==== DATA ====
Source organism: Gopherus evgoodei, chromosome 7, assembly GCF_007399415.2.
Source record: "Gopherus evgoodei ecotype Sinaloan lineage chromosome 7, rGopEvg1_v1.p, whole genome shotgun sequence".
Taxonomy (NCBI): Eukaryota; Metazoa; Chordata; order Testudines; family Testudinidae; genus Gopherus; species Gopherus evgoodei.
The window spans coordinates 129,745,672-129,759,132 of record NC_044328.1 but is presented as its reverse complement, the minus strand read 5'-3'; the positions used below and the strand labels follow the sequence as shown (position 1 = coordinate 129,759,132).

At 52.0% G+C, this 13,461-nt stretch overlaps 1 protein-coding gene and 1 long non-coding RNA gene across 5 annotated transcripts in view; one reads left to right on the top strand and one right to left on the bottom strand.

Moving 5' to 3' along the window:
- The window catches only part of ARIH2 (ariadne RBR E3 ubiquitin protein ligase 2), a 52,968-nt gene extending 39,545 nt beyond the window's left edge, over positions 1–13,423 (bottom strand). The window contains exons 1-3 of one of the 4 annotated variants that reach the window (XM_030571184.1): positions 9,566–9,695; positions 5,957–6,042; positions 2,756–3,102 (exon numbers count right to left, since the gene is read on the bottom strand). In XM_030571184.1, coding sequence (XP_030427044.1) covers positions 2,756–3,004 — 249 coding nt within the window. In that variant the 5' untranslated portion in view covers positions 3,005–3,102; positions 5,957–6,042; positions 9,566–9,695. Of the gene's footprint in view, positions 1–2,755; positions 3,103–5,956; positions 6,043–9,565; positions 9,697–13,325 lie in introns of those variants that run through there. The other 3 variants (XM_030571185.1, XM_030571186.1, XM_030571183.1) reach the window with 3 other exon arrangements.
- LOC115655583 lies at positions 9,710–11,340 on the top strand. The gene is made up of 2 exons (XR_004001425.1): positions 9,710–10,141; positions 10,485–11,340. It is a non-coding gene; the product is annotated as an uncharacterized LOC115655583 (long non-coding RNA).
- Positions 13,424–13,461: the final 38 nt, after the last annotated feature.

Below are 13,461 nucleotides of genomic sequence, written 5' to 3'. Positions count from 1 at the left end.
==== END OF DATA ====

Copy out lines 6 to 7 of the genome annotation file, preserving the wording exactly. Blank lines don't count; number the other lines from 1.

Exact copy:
Moving 5' to 3' along the window:
- The window catches only part of ARIH2 (ariadne RBR E3 ubiquitin protein ligase 2), a 52,968-nt gene extending 39,545 nt beyond the window's left edge, over positions 1–13,423 (bottom strand). The window contains exons 1-3 of one of the 4 annotated variants that reach the window (XM_030571184.1): positions 9,566–9,695; positions 5,957–6,042; positions 2,756–3,102 (exon numbers count right to left, since the gene is read on the bottom strand). In XM_030571184.1, coding sequence (XP_030427044.1) covers positions 2,756–3,004 — 249 coding nt within the window. In that variant the 5' untranslated portion in view covers positions 3,005–3,102; positions 5,957–6,042; positions 9,566–9,695. Of the gene's footprint in view, positions 1–2,755; positions 3,103–5,956; positions 6,043–9,565; positions 9,697–13,325 lie in introns of those variants that run through there. The other 3 variants (XM_030571185.1, XM_030571186.1, XM_030571183.1) reach the window with 3 other exon arrangements.